This is part two of the three part series, 62 year old male: Chest Discomfort. As before, clinical details have been altered for educational purposes and to protect patient and provider privacy.
When we left our patient, he was experiencing the latest in what had become a series of episodes of minor chest pressure. A 12-Lead was acquired, and is given below:
He looked pretty good, but as most of you noted, his ECG was at best borderline, and at worst, diagnostic of anterior STEMI. We'll hold off on our interpretation until the conclusion. So what happened next?
The tech who ran the ECG had the good sense to make this patient a priority and quickly got a physician to lay her eyes on the ECG. Like many of you, she was concerned about a STEMI, but not convinced. There was, however, one important thing she was sure of: even being suspicious of STEMI was cause enough to warrant expedited care.
The patient was immediately brought back to a room, placed on a nasal cannula at 2 L/min, and attached to the cardiac monitor while IV access was obtained and labs were drawn. The physician continued her evaluation and completed a thorough history and physical examination.
However, after leaving the room, she was torn. The patient had a history consistent with angina and a worrisome ECG, but during the previous activities his pain had disappeared yet again.
She put a page out to cardiology, but knew ahead of time that it was going to be a hard sell. It was evening and the facility where the patient presented did not have PCI capabilities on-site. Inter-facility transfer and calling in the cath-lab team would be an extra hurdle if she really wanted to push for that pathway.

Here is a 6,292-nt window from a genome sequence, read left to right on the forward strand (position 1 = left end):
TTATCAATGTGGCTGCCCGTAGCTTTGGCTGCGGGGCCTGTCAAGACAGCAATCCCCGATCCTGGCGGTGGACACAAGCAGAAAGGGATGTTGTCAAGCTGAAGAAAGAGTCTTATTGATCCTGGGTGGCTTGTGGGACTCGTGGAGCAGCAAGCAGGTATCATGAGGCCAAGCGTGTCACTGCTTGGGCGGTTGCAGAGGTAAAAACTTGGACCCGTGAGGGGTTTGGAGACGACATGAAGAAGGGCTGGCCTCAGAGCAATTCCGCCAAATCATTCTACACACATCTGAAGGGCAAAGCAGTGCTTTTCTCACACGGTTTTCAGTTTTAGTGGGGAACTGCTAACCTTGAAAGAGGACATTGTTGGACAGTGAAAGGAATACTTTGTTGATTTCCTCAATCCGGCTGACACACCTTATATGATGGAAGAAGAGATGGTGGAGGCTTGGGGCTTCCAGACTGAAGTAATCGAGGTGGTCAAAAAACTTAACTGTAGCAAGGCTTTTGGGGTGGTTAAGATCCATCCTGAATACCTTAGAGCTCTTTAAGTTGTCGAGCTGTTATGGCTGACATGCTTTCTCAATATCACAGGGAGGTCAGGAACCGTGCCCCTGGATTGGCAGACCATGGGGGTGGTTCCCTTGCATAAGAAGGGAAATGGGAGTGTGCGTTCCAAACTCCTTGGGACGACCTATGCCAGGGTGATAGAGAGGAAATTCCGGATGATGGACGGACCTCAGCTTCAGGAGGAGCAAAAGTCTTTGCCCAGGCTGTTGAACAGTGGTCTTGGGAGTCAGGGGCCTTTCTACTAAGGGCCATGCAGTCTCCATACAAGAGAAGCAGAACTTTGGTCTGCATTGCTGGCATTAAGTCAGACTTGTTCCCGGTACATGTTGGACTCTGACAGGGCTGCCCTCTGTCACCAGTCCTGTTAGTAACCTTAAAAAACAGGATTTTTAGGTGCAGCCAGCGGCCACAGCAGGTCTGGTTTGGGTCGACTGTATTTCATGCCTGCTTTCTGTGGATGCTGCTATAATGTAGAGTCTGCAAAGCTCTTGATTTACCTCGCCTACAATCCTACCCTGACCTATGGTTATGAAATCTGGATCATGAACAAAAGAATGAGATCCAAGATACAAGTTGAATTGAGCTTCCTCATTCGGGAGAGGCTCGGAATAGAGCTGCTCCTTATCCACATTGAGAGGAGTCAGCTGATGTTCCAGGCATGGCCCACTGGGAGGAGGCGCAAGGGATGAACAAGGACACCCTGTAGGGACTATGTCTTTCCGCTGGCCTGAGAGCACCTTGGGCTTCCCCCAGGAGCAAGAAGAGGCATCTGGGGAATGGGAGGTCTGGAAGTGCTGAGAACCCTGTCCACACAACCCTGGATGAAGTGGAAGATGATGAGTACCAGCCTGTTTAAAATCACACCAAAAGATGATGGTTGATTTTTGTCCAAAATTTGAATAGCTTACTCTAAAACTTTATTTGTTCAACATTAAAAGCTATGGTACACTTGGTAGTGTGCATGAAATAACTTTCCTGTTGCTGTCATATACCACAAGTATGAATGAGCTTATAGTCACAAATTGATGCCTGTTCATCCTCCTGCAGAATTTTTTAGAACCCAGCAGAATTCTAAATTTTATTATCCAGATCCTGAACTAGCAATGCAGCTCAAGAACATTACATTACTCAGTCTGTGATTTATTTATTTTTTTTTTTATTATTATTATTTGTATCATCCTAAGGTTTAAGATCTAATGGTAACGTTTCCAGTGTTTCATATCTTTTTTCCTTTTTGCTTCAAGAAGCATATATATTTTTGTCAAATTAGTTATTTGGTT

When cardiology called back they didn't seem too anxious to come in right away. He didn't have any strong risk factors, the ECG sounded non-diagnostic over the phone, and he was now pain free. They would see the patient, but it would be on a non-urgent basis later in the evening.
So, worried there was more going on than stable angina, the treating physician ordered a repeat ECG. The timing was just about 30 minutes after the first, lead placement was identical, and the patient was pain free without additional intervention:
- What does the patient's 12-Lead show now?
- This 12-Lead was acquired while the patient was pain free, are they in the clear?
- What are your next steps for this patient?